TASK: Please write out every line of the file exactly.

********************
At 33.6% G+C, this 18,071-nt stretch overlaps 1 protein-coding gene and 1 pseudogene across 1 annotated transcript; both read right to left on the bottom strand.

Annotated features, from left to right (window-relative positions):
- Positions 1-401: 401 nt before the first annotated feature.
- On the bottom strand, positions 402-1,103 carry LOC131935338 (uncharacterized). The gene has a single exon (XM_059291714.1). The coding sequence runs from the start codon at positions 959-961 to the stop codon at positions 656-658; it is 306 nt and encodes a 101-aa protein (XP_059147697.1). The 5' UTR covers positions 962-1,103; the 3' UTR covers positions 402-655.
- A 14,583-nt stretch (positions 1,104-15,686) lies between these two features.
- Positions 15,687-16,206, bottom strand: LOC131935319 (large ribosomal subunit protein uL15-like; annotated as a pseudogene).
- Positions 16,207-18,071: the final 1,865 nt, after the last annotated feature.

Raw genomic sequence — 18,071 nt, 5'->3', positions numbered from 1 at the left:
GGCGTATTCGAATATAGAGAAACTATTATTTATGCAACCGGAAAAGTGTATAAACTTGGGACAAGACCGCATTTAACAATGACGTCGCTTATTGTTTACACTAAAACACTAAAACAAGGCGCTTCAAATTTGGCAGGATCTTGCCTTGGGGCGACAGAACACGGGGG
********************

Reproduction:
At 33.6% G+C, this 18,071-nt stretch overlaps 1 protein-coding gene and 1 pseudogene across 1 annotated transcript; both read right to left on the bottom strand.

Annotated features, from left to right (window-relative positions):
- Positions 1-401: 401 nt before the first annotated feature.
- On the bottom strand, positions 402-1,103 carry LOC131935338 (uncharacterized). The gene has a single exon (XM_059291714.1). The coding sequence runs from the start codon at positions 959-961 to the stop codon at positions 656-658; it is 306 nt and encodes a 101-aa protein (XP_059147697.1). The 5' UTR covers positions 962-1,103; the 3' UTR covers positions 402-655.
- A 14,583-nt stretch (positions 1,104-15,686) lies between these two features.
- Positions 15,687-16,206, bottom strand: LOC131935319 (large ribosomal subunit protein uL15-like; annotated as a pseudogene).
- Positions 16,207-18,071: the final 1,865 nt, after the last annotated feature.

Raw genomic sequence — 18,071 nt, 5'->3', positions numbered from 1 at the left:
GGCGTATTCGAATATAGAGAAACTATTATTTATGCAACCGGAAAAGTGTATAAACTTGGGACAAGACCGCATTTAACAATGACGTCGCTTATTGTTTACACTAAAACACTAAAACAAGGCGCTTCAAATTTGGCAGGATCTTGCCTTGGGGCGACAGAACACGGGGG